Sunday, September 11, 2011

Warrior Rising

The title: Warrior Rising
The authors: P.C. Cast
Publication: Berkley, 2008
Got it from: DC, Aug 2009

P.C. Cast returns for another installment of the goddess summoning series. Like Goddess of Spring,* Cast is trying to reinvent the Greek myths. It's hard not to compare the two books, because both are cases of, "they're really not such bad fellows, just misunderstood." In Warrior Rising, the hero is Achilles. The goddesses Hera, Athena and Venus are getting tired after ten years of the Trojan war and feel that by distracting Achilles with a woman, the Trojans can win and the war will be over. Venus chooses a modern-day woman to do the job, but when she and her best friend are killed in a car accident, Venus places their souls into the bodies of a Trojan princess and her handmaiden. Kat (now Princess Polyxena) must help Achilles break the curse that has been inflicted on him since he was a teenager and stop the monster that literally lurks within him.

I confess to being no fan of Achilles. If I'm going to go for anyone in the Trojan War, it's Hector all the way for me. Achilles always seemed like a spoiled brat, but Cast does her best here to redeem him. A secondary love story between Kat's friend Jacky and Patroklas rounds the story out. This is a pretty frothy read and fun if you're familiar with the classics. Expect silliness and warm fuzzies by the end.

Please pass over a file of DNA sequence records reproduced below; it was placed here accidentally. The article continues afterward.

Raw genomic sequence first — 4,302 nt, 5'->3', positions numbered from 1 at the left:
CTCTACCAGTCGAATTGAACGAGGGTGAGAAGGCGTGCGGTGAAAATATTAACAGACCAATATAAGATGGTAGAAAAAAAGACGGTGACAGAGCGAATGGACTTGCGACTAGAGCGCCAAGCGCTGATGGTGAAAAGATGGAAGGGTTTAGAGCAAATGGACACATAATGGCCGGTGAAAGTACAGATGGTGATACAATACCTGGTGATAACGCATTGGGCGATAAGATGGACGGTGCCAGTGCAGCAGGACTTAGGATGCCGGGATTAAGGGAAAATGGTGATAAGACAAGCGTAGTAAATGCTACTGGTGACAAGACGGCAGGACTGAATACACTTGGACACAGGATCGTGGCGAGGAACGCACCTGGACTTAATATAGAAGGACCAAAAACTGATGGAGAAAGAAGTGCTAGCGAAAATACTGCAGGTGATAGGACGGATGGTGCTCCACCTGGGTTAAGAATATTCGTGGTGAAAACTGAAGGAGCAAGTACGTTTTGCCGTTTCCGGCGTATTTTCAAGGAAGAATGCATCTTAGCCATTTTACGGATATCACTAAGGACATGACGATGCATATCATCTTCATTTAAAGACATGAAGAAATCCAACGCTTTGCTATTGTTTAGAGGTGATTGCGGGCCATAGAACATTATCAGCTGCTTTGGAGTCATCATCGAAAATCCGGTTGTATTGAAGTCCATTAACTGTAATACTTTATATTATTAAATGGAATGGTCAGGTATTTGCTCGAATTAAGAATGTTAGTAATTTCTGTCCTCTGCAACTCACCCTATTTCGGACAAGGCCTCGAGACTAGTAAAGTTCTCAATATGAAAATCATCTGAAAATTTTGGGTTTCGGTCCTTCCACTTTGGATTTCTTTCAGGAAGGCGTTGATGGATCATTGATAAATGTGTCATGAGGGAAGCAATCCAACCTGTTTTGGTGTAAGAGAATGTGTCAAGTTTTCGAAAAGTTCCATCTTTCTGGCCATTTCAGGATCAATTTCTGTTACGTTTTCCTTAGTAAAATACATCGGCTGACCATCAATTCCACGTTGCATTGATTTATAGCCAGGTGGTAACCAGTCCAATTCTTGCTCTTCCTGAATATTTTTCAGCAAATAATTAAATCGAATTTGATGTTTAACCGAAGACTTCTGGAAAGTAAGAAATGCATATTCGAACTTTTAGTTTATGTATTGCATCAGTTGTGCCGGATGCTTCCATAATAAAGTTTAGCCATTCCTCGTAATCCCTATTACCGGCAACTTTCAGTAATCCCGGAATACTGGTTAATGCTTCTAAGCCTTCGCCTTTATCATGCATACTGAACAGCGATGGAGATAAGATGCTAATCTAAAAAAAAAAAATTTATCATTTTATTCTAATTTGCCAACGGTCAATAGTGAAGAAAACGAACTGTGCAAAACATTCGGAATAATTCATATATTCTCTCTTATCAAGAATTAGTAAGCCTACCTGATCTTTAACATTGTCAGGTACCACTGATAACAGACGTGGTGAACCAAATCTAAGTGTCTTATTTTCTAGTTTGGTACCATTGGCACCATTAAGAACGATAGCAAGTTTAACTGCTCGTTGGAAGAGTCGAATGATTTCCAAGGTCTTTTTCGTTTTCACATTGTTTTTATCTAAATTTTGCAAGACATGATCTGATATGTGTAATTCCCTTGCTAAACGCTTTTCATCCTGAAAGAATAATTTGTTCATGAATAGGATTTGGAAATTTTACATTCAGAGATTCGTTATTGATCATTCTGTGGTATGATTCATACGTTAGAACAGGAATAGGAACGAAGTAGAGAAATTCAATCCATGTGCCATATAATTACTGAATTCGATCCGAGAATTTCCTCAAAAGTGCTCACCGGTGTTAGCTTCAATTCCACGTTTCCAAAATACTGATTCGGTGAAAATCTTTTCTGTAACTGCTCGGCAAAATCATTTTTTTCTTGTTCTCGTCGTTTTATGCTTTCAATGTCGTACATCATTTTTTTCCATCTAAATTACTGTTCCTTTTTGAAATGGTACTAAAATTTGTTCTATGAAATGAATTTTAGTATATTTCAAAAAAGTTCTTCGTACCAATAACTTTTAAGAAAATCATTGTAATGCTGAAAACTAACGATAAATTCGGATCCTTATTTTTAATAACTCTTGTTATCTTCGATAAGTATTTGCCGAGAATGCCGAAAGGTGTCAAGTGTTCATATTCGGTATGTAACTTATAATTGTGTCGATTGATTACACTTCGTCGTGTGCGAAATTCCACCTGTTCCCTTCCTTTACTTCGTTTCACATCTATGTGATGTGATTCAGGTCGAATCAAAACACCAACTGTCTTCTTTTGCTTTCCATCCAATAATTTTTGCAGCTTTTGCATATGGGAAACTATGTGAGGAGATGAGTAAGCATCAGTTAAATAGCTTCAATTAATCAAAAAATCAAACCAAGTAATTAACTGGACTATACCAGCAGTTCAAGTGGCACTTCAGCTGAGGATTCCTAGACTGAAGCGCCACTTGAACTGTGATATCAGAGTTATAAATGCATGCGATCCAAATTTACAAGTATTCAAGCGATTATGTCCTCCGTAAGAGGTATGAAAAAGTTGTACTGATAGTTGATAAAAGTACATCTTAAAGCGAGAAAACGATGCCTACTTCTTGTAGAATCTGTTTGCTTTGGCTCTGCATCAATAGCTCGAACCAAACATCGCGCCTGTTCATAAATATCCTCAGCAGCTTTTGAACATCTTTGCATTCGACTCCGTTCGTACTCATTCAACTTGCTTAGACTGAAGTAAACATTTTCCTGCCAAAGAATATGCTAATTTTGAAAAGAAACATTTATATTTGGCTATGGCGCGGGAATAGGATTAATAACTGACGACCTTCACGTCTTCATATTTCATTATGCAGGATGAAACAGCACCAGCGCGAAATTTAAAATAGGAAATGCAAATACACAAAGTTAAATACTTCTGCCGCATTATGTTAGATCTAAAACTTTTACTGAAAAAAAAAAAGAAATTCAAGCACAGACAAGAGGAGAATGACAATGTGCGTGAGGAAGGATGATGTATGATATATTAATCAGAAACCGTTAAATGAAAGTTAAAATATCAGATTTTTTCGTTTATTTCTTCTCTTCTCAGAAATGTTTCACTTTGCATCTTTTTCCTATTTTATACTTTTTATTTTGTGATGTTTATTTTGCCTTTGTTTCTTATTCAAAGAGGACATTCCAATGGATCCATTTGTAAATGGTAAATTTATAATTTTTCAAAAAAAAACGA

* Someday soon I am going to update the graphics on my blog. Some of my old pictures have disappeared.

Sunday, September 4, 2011

Teens and romance

A fascinating article from the New York Times' Caitlyn Flanagan on teen girls and romance:

One of the manifold ways our culture fails girls is in its refusal to honor or even acknowledge their deep interest in romance. A girl’s world is drenched in romance, and the process by which she negotiates that deep emotional need with the countervailing force of sexuality — with all its power, pleasure and danger — is the great work of female adolescence. But our present moment is terrible for anyone who is thoughtful or private or introspective, and thus terrible for girls. The impossible music, the normalization of hard-core pornography, the explicitly sexual nature of even supposedly “family friendly” entertainment — everything about modern life mocks the romantic impulse.

One of the last places where girls can encounter the romantic stories they crave is in novels, an art form perfect for anyone who wants to spend time alone with her dreams and her imaginings.

[Emphasis added by me]